The current flexible furlough scheme has been operating in its current form since 1 November 2020 and is due to end on 30 September 2021. Multiple Treasury directions have stated that one purpose of the extended scheme has been to reduce “damage to economic activity in the UK”.
Once the job retention scheme ends, it is anticipated that there will be increased redundancies across many sectors. This is because the percentage of those on furlough leave has risen between October 2020 and January 2021 and there is evidence that extending the scheme has enabled employers to avoid additional redundancies thus far.
So, what do employers need to know when planning redundancies after furlough?
Statutory rights are the same for furloughed staff
Furloughed workers have the same redundancy rights as any other employee, including in relation to protection from unfair dismissal and discrimination. Therefore, while it is not unlawful for employers to make staff who are on furlough, or have returned from furlough, redundant, they should ensure the usual redundancy criteria is met. This means that i) the redundancy is genuine; and ii) a fair redundancy process has been followed.
Since July 2020, government guidance has been clear insofar as statutory entitlements are concerned: an employee who is made redundant while on or returning from furlough will be entitled to a statutory redundancy payment if they have two years' continuous employment, as well as any contractual redundancy entitlement. That redundancy payment must be calculated using their normal wage (ie their pre-furlough salary).
As a result of the enactment of the Employment Rights Act 1996 (Coronavirus Calculation of a Week’s Pay) Regulations 2020, the same now applies to statutory notice pay.
Employers should note, however, that a job retention scheme claim cannot be made in respect of any day on which an employee is on notice of termination of their employment between 1 December 2020 and 30 September 2021.
Contractual notice periods can be trickier
What about pay during contractual notice periods? The guidance is not entirely clear in respect of the calculation of contractual notice pay over and above statutory minimum notice pay. Some employees have notice periods set out in their contract of employment, which are longer than the mandatory statutory minimums.
An employee whose contractual notice period is at least one week more than the applicable statutory minimum notice period will be unaffected by the coronavirus calculation regulations. In those circumstances, employers may be able to pay a lower rate (eg the rate received during furlough leave) in respect of contractual notice periods.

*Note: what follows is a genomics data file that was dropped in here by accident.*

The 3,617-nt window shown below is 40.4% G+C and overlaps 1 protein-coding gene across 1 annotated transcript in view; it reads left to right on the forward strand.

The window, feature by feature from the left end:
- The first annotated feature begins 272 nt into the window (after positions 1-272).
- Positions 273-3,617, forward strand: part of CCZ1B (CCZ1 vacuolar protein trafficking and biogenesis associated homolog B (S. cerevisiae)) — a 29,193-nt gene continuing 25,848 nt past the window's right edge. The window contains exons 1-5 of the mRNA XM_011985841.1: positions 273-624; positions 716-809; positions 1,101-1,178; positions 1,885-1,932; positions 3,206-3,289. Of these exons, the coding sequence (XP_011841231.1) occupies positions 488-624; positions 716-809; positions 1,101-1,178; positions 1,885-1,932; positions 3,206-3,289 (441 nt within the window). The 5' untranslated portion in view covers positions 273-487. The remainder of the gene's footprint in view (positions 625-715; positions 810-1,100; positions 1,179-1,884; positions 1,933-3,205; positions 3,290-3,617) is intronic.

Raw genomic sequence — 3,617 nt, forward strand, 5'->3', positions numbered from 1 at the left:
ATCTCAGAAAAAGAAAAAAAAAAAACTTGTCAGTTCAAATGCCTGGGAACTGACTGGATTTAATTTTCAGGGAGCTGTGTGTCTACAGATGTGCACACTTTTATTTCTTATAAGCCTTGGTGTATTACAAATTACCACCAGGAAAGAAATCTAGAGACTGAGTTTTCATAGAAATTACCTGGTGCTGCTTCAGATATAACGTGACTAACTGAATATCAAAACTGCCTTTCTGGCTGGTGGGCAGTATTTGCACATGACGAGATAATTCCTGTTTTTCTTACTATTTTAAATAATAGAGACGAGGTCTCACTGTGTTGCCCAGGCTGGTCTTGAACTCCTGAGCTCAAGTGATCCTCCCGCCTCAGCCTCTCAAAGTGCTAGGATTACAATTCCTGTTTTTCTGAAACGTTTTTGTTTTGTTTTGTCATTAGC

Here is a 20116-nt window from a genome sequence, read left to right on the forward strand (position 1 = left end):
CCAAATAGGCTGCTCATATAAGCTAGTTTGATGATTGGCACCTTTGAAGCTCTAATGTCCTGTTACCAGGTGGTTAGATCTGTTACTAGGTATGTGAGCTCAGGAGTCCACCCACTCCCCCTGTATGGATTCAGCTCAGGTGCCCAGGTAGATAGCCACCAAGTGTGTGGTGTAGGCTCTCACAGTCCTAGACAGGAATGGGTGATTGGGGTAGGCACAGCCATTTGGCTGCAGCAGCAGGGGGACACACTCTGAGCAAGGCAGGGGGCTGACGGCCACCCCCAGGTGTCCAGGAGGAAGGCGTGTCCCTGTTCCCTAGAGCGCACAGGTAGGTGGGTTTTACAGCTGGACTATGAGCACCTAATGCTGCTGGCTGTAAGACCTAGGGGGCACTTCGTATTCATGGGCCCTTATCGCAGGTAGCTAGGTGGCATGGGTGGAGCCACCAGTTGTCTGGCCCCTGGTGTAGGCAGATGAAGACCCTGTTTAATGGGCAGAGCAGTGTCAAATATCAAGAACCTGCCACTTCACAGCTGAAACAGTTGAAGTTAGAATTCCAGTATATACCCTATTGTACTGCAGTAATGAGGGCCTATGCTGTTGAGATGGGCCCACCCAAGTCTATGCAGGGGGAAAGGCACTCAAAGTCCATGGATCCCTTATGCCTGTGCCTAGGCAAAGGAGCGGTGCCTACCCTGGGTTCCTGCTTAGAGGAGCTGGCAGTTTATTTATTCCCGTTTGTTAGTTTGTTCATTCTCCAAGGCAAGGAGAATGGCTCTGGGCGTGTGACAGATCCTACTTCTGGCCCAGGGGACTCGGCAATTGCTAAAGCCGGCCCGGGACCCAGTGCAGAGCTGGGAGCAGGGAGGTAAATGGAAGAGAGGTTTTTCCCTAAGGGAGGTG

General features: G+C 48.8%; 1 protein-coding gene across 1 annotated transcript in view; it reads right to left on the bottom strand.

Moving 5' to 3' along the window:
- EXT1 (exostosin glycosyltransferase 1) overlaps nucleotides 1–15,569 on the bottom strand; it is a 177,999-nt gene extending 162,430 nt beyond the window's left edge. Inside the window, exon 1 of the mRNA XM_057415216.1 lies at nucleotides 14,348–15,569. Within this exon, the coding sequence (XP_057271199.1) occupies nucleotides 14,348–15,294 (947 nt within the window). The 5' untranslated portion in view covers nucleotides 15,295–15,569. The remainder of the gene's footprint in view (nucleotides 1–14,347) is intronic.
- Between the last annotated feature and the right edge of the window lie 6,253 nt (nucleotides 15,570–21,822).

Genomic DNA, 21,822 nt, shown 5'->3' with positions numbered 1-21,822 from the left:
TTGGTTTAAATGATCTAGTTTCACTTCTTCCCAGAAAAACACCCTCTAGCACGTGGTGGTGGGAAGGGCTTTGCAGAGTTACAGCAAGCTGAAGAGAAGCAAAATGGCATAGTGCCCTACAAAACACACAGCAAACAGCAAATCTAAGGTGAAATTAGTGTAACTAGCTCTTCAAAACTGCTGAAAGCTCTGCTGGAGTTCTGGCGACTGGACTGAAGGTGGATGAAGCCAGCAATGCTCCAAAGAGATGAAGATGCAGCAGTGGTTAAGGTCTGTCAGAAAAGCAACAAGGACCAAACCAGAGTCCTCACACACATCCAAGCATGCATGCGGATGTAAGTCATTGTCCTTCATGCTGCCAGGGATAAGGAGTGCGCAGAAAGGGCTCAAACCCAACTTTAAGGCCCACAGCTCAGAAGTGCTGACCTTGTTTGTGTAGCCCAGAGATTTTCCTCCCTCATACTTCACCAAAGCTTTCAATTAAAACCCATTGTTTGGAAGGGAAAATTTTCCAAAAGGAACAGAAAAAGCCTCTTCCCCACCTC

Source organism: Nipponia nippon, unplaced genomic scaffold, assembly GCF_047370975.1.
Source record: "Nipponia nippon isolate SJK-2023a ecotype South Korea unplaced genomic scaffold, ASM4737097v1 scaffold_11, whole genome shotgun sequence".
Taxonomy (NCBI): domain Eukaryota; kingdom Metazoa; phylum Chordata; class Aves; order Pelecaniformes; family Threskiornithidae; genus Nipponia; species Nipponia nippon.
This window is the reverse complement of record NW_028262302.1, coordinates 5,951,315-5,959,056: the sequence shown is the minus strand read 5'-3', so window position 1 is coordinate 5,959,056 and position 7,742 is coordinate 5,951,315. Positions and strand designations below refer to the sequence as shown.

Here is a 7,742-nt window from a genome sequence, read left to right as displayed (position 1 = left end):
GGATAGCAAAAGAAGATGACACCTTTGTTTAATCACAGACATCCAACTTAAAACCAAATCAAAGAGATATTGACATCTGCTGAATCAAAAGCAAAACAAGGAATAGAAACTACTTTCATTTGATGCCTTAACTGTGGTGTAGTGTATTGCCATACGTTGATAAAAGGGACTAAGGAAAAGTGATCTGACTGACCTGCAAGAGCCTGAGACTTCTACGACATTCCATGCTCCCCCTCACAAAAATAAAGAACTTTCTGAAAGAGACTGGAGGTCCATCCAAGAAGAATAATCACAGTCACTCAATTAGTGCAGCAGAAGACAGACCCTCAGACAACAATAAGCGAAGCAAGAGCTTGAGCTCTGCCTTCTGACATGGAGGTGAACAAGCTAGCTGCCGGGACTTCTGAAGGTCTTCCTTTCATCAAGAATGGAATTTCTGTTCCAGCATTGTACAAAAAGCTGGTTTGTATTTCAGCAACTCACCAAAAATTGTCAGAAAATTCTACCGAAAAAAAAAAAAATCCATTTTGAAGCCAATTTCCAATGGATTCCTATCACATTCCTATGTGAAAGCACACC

To break it down:
- if an employee is entitled only to the statutory minimum notice period, the employer must pay 100 per cent of the employee’s normal pay in respect of that notice period; but
- if the notice period set out in an individual’s employment contract is at least one week more than the applicable statutory minimum, the employer can pay them their reduced rate of pay in respect of their notice period.
Some employers, including Arcadia Group, have been reported as paying furlough pay only for contractual notice periods that fall into category ii) above. Others, such as M&S and Primark, are reported as opting to pay normal pay for the duration of the relevant contractual notice periods.
While it may be natural to consider employees on furlough for redundancy before looking to the wider workforce, employers should remember that the usual discrimination protections continue to apply. Businesses should not automatically restrict the pool(s) to furloughed employees. Careful consideration must be given to the criteria applied to select employees from the pool(s) to minimise the risk of discrimination claims.
Particular care should be taken when considering roles occupied by disabled employees. A recent Office for National Statistics report, Coronavirus and redundancies in the UK labour market: September to November 2020, found that the redundancy rate for disabled workers was higher than average, and tentatively concluded that “it appears disabled employees were more likely to be made redundant than non-disabled employees”.
What else should be considered?
A prudent employer must consider the potential reputational damage caused by their redundancy story appearing in the press. Treating employees in a detrimental way, which appears to be taking advantage of the furlough scheme, is likely to cause damage both to shareholder value and reputation. Employers should also consider what impact this might have on the morale and loyalty of those they need or hope to retain, as well as the impact on customers and clients.
It is imperative to consider alternatives to redundancy, such as recruitment freezes, redeployment, freezing or delaying wage increases, not paying a discretionary bonus, or terminating temporary or agency employees in accordance with their contracts. These are all strategies that businesses should think about before deciding to implement compulsory redundancies.
Merrill April is a partner at CM Murray